China's bard?

By Raymond Zhou ( China Daily ) Updated: 2013-10-22 09:06:33
China's bard?

Cao Xueqin may have the status of Shakespeare in China, but translating that stature abroad is another matter, Raymond Zhou reports.

William Shakespeare (1564-1616) is the greatest author in the English-speaking world and Cao Xueqin (1715-63) the greatest novelist in Chinese history. But can Cao gain worldwide recognition as his British predecessor did, and more importantly, can he yield a string of profitable businesses like the playwright from Stratford-upon-Avon?

Those were some of the questions either discussed or implied at a Beijing forum held in the western suburb where Cao spent the later years of his life.

From the Chinese speakers, one got an impression that Cao is already globally renowned as Shakespeare, or Balzac or Tolstoy. But nothing is further from the truth.

While the academic community has long recognized Cao as the greatest Chinese novelist ever and his A Dream of Red Mansions as one of the greatest novels in the world, he is not as widely read outside China as Shakespeare is outside the English-speaking world.

We can certainly say Cao is in the league of the other titans in terms of literary achievement, but to pretend he is as widely known will only prevent us from drawing parallels that may truly shed light on his strength.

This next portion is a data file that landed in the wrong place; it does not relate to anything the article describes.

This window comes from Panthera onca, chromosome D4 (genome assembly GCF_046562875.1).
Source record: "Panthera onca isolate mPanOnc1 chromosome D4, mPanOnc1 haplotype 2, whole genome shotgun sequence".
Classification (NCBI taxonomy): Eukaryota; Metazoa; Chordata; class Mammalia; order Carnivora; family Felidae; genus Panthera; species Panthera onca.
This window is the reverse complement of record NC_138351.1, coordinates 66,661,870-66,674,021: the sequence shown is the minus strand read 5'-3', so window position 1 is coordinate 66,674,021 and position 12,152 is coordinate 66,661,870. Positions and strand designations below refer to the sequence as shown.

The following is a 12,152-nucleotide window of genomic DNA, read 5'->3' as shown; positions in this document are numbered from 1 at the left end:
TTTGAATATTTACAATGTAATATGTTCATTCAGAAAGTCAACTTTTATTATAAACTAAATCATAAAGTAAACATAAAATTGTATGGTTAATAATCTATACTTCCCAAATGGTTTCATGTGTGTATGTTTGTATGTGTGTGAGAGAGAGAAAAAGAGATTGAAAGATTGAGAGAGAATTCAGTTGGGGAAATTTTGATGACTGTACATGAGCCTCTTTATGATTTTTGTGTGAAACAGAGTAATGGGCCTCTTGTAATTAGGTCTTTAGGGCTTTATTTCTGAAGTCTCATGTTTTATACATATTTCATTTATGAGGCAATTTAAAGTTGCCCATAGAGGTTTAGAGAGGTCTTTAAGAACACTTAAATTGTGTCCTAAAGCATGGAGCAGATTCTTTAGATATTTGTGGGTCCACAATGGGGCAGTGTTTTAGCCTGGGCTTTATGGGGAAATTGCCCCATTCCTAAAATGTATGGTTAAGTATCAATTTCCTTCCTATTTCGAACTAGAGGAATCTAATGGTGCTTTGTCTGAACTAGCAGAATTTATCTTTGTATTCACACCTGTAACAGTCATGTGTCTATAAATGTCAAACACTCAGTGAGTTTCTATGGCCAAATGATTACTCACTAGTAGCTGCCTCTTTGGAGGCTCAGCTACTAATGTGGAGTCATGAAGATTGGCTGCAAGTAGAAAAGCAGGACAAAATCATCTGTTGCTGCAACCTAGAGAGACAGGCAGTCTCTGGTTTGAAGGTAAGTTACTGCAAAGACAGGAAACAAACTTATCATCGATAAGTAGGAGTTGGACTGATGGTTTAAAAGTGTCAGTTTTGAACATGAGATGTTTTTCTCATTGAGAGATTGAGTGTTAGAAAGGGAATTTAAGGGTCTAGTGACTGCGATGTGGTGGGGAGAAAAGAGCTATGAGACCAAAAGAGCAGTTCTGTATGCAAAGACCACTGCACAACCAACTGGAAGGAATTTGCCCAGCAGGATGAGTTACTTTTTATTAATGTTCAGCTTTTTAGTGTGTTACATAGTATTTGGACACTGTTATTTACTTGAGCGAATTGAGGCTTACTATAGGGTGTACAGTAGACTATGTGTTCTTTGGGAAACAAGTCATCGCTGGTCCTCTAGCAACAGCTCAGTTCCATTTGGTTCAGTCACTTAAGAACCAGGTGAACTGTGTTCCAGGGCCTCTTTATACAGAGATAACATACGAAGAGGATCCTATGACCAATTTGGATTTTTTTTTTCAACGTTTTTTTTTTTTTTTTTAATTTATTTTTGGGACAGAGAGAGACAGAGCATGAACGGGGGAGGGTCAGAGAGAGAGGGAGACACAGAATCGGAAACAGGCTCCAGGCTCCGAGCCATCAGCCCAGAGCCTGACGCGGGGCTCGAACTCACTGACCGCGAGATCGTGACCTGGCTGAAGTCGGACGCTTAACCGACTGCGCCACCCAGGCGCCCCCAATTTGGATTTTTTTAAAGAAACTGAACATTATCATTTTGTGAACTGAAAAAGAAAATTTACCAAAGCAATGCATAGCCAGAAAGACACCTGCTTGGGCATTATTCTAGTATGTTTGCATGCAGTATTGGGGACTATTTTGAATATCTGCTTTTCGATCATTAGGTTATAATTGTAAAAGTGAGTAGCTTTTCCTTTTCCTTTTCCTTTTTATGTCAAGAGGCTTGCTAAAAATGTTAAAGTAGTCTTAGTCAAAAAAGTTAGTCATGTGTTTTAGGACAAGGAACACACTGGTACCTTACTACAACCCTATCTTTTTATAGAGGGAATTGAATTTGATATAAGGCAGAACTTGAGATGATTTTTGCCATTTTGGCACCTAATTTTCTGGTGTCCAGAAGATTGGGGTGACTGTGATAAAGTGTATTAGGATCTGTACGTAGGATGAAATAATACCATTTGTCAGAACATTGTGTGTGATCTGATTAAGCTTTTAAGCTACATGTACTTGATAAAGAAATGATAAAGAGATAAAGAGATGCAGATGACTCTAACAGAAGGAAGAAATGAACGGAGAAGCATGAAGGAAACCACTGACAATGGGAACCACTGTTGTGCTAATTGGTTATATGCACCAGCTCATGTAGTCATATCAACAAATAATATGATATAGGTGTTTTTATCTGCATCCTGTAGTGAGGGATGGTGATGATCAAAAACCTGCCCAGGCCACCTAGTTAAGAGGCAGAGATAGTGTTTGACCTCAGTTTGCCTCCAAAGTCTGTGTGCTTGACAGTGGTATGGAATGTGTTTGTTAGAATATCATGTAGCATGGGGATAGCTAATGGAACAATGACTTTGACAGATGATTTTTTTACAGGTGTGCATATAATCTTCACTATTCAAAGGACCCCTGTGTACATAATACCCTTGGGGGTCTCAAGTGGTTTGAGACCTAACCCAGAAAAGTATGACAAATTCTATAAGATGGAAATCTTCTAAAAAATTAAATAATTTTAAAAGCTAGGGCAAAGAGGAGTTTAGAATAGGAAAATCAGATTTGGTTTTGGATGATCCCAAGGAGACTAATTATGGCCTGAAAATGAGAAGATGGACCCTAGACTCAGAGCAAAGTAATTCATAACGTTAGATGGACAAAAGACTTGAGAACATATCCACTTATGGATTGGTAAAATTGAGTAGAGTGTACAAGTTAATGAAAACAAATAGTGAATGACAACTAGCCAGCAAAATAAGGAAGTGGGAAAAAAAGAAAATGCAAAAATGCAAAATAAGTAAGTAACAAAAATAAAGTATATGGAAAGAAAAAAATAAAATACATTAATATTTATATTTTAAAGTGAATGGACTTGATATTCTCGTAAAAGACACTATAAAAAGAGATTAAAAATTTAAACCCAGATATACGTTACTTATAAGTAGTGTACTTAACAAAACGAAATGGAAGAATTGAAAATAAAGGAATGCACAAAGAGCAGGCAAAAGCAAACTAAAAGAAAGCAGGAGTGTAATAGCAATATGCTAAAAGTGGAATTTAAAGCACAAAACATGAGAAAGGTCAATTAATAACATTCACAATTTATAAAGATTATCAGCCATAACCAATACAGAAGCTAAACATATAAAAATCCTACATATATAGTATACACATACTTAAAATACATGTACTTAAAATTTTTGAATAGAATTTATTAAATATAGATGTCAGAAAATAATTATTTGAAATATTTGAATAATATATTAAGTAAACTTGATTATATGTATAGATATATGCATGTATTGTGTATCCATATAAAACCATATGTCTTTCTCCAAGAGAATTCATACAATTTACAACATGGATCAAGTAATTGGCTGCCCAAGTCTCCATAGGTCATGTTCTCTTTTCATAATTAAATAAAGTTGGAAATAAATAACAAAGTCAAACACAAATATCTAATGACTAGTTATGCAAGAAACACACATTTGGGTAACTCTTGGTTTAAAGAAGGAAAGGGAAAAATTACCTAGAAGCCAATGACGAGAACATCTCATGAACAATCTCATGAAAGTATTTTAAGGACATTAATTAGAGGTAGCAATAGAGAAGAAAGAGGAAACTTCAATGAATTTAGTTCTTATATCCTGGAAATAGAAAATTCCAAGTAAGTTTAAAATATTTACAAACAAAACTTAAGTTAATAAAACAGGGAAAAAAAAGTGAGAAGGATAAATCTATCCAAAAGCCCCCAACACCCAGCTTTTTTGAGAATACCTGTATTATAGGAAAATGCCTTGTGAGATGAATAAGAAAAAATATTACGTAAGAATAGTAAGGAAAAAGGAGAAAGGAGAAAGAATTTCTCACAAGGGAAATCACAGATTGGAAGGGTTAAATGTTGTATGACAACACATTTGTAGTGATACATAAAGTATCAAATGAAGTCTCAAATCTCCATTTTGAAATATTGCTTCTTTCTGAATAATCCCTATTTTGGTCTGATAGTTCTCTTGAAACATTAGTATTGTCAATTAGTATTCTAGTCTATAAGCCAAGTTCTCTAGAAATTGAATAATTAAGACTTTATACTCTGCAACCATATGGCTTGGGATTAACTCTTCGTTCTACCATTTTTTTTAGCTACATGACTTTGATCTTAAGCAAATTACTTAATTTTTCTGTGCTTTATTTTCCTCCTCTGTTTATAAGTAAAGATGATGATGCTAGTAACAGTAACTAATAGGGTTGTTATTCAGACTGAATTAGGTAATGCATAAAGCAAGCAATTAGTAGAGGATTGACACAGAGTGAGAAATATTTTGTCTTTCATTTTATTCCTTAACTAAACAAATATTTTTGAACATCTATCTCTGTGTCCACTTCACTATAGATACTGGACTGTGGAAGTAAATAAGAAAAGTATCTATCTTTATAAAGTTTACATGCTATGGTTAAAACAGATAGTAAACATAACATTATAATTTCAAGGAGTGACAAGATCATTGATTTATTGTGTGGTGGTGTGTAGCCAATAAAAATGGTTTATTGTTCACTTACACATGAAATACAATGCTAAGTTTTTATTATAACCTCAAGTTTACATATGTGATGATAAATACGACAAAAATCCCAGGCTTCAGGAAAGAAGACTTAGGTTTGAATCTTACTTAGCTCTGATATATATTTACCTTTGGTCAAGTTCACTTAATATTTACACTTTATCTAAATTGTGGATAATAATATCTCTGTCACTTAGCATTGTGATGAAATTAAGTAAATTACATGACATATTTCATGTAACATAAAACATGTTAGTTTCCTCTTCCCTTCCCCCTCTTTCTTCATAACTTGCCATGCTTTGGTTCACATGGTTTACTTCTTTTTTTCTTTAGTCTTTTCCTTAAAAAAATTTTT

As Li Er, a Chinese novelist who has met the Italian, Swedish and French translators of A Dream of Red Mansions, said at the forum titled "The Master and the Classic: The Inheritance and Spread of Cultural Heritage" on Oct 15, "What we consider subtleties in Cao's work may elude those who read in translation."

In my opinion, the literary giant in the English language that comes closest to Cao in terms of both style and subject is Jane Austen, who has been enjoying an incredible rise in popularity in recent years.

The huge cast of female characters, the outwardly peaceful and inwardly rich arcs of narrative, and delectable and subtle dialogues are evident in both Austen, all six novels taken as a whole, and Cao.

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